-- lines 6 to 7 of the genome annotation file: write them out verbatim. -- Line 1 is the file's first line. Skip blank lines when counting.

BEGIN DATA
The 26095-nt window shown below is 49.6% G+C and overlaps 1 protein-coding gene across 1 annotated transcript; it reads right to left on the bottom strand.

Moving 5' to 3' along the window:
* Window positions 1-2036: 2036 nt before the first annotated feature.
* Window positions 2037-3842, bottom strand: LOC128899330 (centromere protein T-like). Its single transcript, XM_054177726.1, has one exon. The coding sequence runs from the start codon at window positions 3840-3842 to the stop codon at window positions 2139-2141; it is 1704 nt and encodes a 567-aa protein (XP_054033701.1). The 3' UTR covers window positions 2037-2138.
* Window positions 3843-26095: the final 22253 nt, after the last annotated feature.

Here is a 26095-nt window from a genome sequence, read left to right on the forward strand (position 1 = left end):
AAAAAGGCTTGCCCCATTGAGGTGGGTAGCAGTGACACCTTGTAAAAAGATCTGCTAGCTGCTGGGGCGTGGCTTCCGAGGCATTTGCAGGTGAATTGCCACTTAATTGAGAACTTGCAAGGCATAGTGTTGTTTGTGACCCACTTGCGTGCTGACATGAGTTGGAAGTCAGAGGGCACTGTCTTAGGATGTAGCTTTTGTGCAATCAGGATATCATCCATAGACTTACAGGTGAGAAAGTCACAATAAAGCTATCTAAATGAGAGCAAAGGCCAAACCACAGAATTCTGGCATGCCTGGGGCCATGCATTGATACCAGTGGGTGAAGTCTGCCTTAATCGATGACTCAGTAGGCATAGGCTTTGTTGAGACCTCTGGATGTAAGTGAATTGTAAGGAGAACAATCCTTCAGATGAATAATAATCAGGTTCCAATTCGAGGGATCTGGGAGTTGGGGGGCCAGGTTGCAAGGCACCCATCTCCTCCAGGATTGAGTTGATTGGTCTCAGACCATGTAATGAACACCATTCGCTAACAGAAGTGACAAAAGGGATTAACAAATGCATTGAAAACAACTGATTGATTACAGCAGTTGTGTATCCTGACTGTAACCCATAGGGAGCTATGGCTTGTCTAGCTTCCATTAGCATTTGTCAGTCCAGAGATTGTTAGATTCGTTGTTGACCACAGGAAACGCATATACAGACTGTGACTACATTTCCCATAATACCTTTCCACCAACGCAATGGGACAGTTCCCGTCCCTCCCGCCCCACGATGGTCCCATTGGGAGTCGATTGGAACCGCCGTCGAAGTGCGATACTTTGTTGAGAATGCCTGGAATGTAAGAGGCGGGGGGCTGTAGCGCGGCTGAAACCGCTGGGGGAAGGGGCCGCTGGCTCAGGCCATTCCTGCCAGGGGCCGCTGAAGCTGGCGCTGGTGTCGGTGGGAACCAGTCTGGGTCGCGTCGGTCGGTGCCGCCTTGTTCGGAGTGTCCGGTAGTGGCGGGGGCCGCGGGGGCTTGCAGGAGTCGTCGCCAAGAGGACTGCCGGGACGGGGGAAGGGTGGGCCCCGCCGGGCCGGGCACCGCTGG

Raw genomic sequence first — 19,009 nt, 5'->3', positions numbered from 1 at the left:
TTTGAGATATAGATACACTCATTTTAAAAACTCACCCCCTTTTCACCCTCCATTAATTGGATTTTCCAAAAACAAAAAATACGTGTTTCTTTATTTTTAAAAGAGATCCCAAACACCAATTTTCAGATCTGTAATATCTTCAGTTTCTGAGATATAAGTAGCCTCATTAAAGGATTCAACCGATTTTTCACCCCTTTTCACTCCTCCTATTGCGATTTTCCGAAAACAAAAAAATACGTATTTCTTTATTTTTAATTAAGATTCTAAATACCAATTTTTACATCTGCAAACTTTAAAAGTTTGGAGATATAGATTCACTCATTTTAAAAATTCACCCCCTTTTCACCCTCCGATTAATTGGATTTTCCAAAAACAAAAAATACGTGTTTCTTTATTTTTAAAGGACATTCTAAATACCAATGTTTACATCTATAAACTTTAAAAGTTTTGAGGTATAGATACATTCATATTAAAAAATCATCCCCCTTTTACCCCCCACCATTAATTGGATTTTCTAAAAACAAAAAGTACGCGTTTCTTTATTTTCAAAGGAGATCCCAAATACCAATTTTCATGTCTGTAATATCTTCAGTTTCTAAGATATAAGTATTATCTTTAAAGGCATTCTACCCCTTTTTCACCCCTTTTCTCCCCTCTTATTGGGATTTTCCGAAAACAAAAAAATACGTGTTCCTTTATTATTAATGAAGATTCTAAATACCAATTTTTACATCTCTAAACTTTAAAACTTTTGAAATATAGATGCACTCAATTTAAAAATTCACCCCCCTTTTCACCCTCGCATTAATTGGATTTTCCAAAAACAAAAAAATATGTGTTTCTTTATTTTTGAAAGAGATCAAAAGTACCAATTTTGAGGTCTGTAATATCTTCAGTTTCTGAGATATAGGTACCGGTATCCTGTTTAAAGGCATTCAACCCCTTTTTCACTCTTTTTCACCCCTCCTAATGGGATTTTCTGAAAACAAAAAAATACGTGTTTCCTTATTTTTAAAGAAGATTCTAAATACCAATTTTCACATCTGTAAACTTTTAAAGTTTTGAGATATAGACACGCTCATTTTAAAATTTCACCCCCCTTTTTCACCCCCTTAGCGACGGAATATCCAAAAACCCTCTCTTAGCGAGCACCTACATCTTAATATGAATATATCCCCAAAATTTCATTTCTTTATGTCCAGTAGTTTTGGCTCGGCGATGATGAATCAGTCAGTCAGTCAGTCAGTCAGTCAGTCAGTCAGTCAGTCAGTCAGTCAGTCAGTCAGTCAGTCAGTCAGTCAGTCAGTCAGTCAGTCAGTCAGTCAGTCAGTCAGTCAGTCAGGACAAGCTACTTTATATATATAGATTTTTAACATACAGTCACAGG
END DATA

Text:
Here is a 26095-nt window from a genome sequence, read left to right on the forward strand (position 1 = left end):
AAAAAGGCTTGCCCCATTGAGGTGGGTAGCAGTGACACCTTGTAAAAAGATCTGCTAGCTGCTGGGGCGTGGCTTCCGAGGCATTTGCAGGTGAATTGCCACTTAATTGAGAACTTGCAAGGCATAGTGTTGTTTGTGACCCACTTGCGTGCTGACATGAGTTGGAAGTCAGAGGGCACTGTCTTAGGATGTAGCTTTTGTGCAATCAGGATATCATCCATAGACTTACAGGTGAGAAAGTCACAATAAAGCTATCTAAATGAGAGCAAAGGCCAAACCACAGAATTCTGGCATGCCTGGGGCCATGCATTGATACCAGTGGGTGAAGTCTGCCTTAATCGATGACTCAGTAGGCATAGGCTTTGTTGAGACCTCTGGATGTAAGTGAATTGTAAGGAGAACAATCCTTCAGATGAATAATAATCAGGTTCCAATTCGAGGGATCTGGGAGTTGGGGGGCCAGGTTGCAAGGCACCCATCTCCTCCAGGATTGAGTTGATTGGTCTCAGACCATGTAATGAACACCATTCGCTAACAGAAGTGACAAAAGGGATTAACAAATGCATTGAAAACAACTGATTGATTACAGCAGTTGTGTATCCTGACTGTAACCCATAGGGAGCTATGGCTTGTCTAGCTTCCATTAGCATTTGTCAGTCCAGAGATTGTTAGATTCGTTGTTGACCACAGGAAACGCATATACAGACTGTGACTACATTTCCCATAATACCTTTCCACCAACGCAATGGGACAGTTCCCGTCCCTCCCGCCCCACGATGGTCCCATTGGGAGTCGATTGGAACCGCCGTCGAAGTGCGATACTTTGTTGAGAATGCCTGGAATGTAAGAGGCGGGGGGCTGTAGCGCGGCTGAAACCGCTGGGGGAAGGGGCCGCTGGCTCAGGCCATTCCTGCCAGGGGCCGCTGAAGCTGGCGCTGGTGTCGGTGGGAACCAGTCTGGGTCGCGTCGGTCGGTGCCGCCTTGTTCGGAGTGTCCGGTAGTGGCGGGGGCCGCGGGGGCTTGCAGGAGTCGTCGCCAAGAGGACTGCCGGGACGGGGGAAGGGTGGGCCCCGCCGGGCCGGGCACCGCTGG